Money-saving idea offered to Williamstown Council

WILLIAMSTOWN – City council was approached by the head of the Williamstown Public Works Department regarding saving money and keeping employees happy Tuesday during the council meeting.

“The city currently uses UniFirst for the employee uniforms and pays them $5,200 per year in uniform rental and cleaning fees,” said department director Alan Gates. “Throughout the years the (employees) have had issues with the company, and employees and myself are not happy with them.”

Gates said uniforms are often returned from cleanings just as dirty as when they were sent out.

“The reflective material on the shirts is often compromised and is no longer reflective, which is a safety issue when my guys are working on the side of a street and people don’t see them because the reflective material on their uniforms doesn’t work,” Gates said.

Gates recommended that council look into ending the contract with UniFirst, which is a Boston-based international corporation with more than 230 facilities in the United States, Canada and Europe.

Gates said he has been working with managers at The Workingman’s Store, at 113 Putnam St., Marietta, and believes this partnership will be more advantageous to the city than the current contract.

“In the first year it will (cost) more than the current contract, but the second year will save money and that will continue,” he said. “In the next 10 years it could save as much as $40,000.”

Gates said the contract between the city and UniFirst can be broken by the city, from a clause in the legislation.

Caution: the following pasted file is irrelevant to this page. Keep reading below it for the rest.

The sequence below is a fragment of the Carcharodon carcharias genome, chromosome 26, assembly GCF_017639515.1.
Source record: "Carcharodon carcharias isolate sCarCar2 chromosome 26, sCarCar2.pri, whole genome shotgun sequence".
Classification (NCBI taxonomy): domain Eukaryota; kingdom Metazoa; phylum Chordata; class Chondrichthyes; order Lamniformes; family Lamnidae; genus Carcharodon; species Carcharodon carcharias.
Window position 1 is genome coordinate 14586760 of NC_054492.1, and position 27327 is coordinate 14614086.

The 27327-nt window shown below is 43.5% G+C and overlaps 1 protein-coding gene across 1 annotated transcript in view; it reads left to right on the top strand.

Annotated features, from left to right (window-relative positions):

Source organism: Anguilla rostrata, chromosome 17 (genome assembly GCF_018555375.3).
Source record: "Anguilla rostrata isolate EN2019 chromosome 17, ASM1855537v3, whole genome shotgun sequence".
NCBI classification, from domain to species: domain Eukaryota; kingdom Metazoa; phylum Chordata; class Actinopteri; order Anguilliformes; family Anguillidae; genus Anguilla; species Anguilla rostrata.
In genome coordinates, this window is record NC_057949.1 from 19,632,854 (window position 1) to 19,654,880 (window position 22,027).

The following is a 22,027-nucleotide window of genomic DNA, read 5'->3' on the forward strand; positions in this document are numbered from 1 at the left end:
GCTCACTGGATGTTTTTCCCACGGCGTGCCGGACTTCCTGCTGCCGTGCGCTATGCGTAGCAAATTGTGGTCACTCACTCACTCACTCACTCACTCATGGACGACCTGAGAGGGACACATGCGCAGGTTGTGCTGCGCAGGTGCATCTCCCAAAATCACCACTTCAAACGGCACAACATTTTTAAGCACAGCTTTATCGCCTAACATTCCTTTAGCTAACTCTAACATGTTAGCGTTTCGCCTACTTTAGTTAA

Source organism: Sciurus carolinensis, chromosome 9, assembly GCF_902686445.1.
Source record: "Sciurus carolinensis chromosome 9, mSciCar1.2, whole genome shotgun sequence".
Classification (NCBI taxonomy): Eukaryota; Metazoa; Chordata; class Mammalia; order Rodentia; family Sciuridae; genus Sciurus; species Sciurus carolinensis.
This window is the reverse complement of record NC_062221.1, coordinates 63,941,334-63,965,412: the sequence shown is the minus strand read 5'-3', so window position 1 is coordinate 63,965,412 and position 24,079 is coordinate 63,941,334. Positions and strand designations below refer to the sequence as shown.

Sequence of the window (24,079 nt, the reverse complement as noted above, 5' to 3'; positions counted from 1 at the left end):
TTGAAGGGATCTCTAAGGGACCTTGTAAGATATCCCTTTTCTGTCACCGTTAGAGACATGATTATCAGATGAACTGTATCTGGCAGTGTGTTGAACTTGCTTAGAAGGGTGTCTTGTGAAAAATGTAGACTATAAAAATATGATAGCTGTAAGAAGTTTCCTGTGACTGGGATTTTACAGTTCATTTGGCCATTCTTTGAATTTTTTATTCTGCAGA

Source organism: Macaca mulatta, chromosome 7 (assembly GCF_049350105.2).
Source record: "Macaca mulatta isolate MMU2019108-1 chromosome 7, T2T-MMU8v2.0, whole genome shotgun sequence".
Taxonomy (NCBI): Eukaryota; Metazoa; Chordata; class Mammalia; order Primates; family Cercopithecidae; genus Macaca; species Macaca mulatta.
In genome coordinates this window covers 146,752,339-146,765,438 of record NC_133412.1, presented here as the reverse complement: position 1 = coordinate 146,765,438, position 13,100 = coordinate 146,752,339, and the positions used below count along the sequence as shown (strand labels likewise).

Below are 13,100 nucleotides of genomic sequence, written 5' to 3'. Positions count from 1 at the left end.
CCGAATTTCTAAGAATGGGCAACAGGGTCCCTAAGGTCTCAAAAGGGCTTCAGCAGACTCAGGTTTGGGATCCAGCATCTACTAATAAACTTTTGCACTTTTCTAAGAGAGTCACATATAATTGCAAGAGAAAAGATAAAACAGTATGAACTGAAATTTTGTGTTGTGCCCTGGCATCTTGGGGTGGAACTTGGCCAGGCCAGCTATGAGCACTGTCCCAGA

There is no contract required by The Workingman’s Store for the city to receive uniforms from the company.

The cleaning service from UniFirst is so far below the employees’ standards that of the nine men in the public works department, including Gates, only one uses the available service, he said.

“Only one person uses this company while the rest of the employees have been cleaning their own uniforms to preserve them,” said Mayor Jean Ford.

Gates said he and the others in the department would be willing to wash their own uniforms in the offices of the water plant if the city would purchase the washer and dryer appliances.

“All of the guys are in agreement that this is something that needs to be changed,” Gates said. “Right now it is just a small, feasible way to save money and make my guys happy.”

Council members will look into the situation and make a decision at a later date.

In other business

Williamstown city attorney Blaine Myers requested council give him more time to look into and learn as much as he can about solar power for a previously proposed plan that if approved will install and maintain a solar energy system on the roof of the City Building or at the wastewater treatment plant.

“I am not ready to make any recommendations,” Myers told council. “This is a very new area (for me) and I am taking my time to… educate myself and to get an understanding of how solar energy works.”

During the Nov. 5 city council meeting, Chip Pickering of Pickering Energy Solutions addressed council with a desire to make Williamstown one of the first in the area to have solar energy.

Pickering Energy Solutions does the work to engineer, permit, install and operate solar photovoltaic systems.

With a solar energy system, Pickering Energy Solutions will generate the renewable energy and sell it to the city at a discounted rate with extra power generated put back into the grid.

Pickering Energy Solutions has proposals out to Marietta College and West Virginia University at Parkersburg for similar systems.

The panels are estimated by Pickering to offset between 10 and 15 percent of the power costs for the city building site.

He believes the technology will evolve where the system will become more efficient and produce more as rules are moving toward this technology, taking up more energy needs in the future.

There are no upfront costs for the city as Pickering Energy Solutions would do the design and installation.

“I think it is important to take our time with this because it’s a 25-year commitment and that’s a pretty big deal,” Myers told council.

Myers will continue to look through the information and come back to council when he has an idea of what is best for the city.